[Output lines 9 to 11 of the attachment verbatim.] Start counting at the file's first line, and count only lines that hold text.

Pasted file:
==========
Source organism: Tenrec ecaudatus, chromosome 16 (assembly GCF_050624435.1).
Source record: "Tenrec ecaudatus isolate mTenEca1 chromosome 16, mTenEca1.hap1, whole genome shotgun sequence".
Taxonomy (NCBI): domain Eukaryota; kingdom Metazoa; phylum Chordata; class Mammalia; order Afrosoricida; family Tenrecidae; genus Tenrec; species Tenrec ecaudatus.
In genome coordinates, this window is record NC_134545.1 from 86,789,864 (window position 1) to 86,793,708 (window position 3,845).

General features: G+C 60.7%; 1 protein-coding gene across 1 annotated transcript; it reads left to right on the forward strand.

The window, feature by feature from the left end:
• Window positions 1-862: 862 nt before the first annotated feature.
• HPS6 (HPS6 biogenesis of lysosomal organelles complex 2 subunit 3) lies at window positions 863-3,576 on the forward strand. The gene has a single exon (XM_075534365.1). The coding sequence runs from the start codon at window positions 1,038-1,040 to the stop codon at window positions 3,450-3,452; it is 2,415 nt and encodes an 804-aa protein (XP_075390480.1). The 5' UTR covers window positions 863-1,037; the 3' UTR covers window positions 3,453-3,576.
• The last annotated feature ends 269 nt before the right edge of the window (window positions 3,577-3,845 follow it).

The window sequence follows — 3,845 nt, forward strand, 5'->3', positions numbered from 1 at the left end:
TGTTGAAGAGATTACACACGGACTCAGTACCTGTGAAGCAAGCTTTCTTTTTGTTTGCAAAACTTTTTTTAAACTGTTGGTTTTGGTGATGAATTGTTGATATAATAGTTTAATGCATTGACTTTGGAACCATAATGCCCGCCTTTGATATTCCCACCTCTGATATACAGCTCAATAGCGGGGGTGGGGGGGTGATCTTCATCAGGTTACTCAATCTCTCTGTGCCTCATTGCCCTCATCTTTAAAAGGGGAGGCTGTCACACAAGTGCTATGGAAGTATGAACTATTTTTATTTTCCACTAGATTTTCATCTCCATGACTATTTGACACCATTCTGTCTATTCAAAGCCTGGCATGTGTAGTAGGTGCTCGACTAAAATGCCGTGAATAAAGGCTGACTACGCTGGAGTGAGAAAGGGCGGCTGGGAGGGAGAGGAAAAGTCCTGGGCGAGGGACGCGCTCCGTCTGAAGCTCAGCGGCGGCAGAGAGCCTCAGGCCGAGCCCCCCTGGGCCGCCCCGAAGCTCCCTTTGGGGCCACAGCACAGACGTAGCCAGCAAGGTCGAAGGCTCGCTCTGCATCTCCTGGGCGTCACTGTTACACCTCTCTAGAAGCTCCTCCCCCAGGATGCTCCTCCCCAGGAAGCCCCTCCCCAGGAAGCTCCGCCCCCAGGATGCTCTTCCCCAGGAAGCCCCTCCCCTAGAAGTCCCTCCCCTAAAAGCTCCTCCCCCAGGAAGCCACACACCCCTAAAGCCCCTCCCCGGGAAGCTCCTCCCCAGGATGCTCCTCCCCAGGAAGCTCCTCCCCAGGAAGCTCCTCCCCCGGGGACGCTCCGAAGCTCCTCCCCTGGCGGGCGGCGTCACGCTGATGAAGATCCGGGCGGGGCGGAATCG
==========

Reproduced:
• The last annotated feature ends 269 nt before the right edge of the window (window positions 3,577-3,845 follow it).

The window sequence follows — 3,845 nt, forward strand, 5'->3', positions numbered from 1 at the left end:
TGTTGAAGAGATTACACACGGACTCAGTACCTGTGAAGCAAGCTTTCTTTTTGTTTGCAAAACTTTTTTTAAACTGTTGGTTTTGGTGATGAATTGTTGATATAATAGTTTAATGCATTGACTTTGGAACCATAATGCCCGCCTTTGATATTCCCACCTCTGATATACAGCTCAATAGCGGGGGTGGGGGGGTGATCTTCATCAGGTTACTCAATCTCTCTGTGCCTCATTGCCCTCATCTTTAAAAGGGGAGGCTGTCACACAAGTGCTATGGAAGTATGAACTATTTTTATTTTCCACTAGATTTTCATCTCCATGACTATTTGACACCATTCTGTCTATTCAAAGCCTGGCATGTGTAGTAGGTGCTCGACTAAAATGCCGTGAATAAAGGCTGACTACGCTGGAGTGAGAAAGGGCGGCTGGGAGGGAGAGGAAAAGTCCTGGGCGAGGGACGCGCTCCGTCTGAAGCTCAGCGGCGGCAGAGAGCCTCAGGCCGAGCCCCCCTGGGCCGCCCCGAAGCTCCCTTTGGGGCCACAGCACAGACGTAGCCAGCAAGGTCGAAGGCTCGCTCTGCATCTCCTGGGCGTCACTGTTACACCTCTCTAGAAGCTCCTCCCCCAGGATGCTCCTCCCCAGGAAGCCCCTCCCCAGGAAGCTCCGCCCCCAGGATGCTCTTCCCCAGGAAGCCCCTCCCCTAGAAGTCCCTCCCCTAAAAGCTCCTCCCCCAGGAAGCCACACACCCCTAAAGCCCCTCCCCGGGAAGCTCCTCCCCAGGATGCTCCTCCCCAGGAAGCTCCTCCCCAGGAAGCTCCTCCCCCGGGGACGCTCCGAAGCTCCTCCCCTGGCGGGCGGCGTCACGCTGATGAAGATCCGGGCGGGGCGGAATCG